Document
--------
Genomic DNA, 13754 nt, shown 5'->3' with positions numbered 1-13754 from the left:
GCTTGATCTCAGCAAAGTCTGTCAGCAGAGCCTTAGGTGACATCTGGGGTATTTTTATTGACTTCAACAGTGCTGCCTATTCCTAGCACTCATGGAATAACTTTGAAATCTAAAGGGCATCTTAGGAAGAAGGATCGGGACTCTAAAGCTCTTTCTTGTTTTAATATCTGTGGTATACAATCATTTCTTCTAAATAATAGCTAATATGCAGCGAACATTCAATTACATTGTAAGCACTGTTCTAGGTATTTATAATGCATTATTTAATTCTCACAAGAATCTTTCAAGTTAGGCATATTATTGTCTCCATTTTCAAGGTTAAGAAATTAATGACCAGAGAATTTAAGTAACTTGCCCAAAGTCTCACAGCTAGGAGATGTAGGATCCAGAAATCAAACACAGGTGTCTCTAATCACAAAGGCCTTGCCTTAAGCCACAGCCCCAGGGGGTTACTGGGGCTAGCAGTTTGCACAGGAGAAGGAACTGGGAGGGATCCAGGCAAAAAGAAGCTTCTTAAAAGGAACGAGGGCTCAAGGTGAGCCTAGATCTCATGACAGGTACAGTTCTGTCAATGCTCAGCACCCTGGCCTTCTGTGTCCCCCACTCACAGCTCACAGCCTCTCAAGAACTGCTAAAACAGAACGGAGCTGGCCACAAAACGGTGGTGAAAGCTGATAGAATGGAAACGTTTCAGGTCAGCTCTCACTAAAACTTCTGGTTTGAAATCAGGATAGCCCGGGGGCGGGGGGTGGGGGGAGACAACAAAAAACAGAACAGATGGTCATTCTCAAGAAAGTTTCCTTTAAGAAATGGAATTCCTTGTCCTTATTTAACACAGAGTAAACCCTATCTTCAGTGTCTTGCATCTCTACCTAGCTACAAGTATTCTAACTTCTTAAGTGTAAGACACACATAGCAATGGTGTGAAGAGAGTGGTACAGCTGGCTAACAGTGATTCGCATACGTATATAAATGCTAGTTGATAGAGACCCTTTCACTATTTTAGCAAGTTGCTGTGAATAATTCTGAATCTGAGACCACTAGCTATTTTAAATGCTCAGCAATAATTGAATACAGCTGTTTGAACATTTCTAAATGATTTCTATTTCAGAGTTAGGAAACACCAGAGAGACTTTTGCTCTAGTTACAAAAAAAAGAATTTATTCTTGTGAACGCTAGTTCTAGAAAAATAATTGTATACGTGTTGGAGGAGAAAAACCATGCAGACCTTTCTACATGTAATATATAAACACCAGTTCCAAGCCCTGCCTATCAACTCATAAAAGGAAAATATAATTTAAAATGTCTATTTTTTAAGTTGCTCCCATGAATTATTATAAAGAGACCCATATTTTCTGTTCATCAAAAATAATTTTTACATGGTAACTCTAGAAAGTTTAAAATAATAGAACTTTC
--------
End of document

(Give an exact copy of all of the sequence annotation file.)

Genomic DNA, 13754 nt, shown 5'->3' with positions numbered 1-13754 from the left:
GCTTGATCTCAGCAAAGTCTGTCAGCAGAGCCTTAGGTGACATCTGGGGTATTTTTATTGACTTCAACAGTGCTGCCTATTCCTAGCACTCATGGAATAACTTTGAAATCTAAAGGGCATCTTAGGAAGAAGGATCGGGACTCTAAAGCTCTTTCTTGTTTTAATATCTGTGGTATACAATCATTTCTTCTAAATAATAGCTAATATGCAGCGAACATTCAATTACATTGTAAGCACTGTTCTAGGTATTTATAATGCATTATTTAATTCTCACAAGAATCTTTCAAGTTAGGCATATTATTGTCTCCATTTTCAAGGTTAAGAAATTAATGACCAGAGAATTTAAGTAACTTGCCCAAAGTCTCACAGCTAGGAGATGTAGGATCCAGAAATCAAACACAGGTGTCTCTAATCACAAAGGCCTTGCCTTAAGCCACAGCCCCAGGGGGTTACTGGGGCTAGCAGTTTGCACAGGAGAAGGAACTGGGAGGGATCCAGGCAAAAAGAAGCTTCTTAAAAGGAACGAGGGCTCAAGGTGAGCCTAGATCTCATGACAGGTACAGTTCTGTCAATGCTCAGCACCCTGGCCTTCTGTGTCCCCCACTCACAGCTCACAGCCTCTCAAGAACTGCTAAAACAGAACGGAGCTGGCCACAAAACGGTGGTGAAAGCTGATAGAATGGAAACGTTTCAGGTCAGCTCTCACTAAAACTTCTGGTTTGAAATCAGGATAGCCCGGGGGCGGGGGGTGGGGGGAGACAACAAAAAACAGAACAGATGGTCATTCTCAAGAAAGTTTCCTTTAAGAAATGGAATTCCTTGTCCTTATTTAACACAGAGTAAACCCTATCTTCAGTGTCTTGCATCTCTACCTAGCTACAAGTATTCTAACTTCTTAAGTGTAAGACACACATAGCAATGGTGTGAAGAGAGTGGTACAGCTGGCTAACAGTGATTCGCATACGTATATAAATGCTAGTTGATAGAGACCCTTTCACTATTTTAGCAAGTTGCTGTGAATAATTCTGAATCTGAGACCACTAGCTATTTTAAATGCTCAGCAATAATTGAATACAGCTGTTTGAACATTTCTAAATGATTTCTATTTCAGAGTTAGGAAACACCAGAGAGACTTTTGCTCTAGTTACAAAAAAAAGAATTTATTCTTGTGAACGCTAGTTCTAGAAAAATAATTGTATACGTGTTGGAGGAGAAAAACCATGCAGACCTTTCTACATGTAATATATAAACACCAGTTCCAAGCCCTGCCTATCAACTCATAAAAGGAAAATATAATTTAAAATGTCTATTTTTTAAGTTGCTCCCATGAATTATTATAAAGAGACCCATATTTTCTGTTCATCAAAAATAATTTTTACATGGTAACTCTAGAAAGTTTAAAATAATAGAACTTTC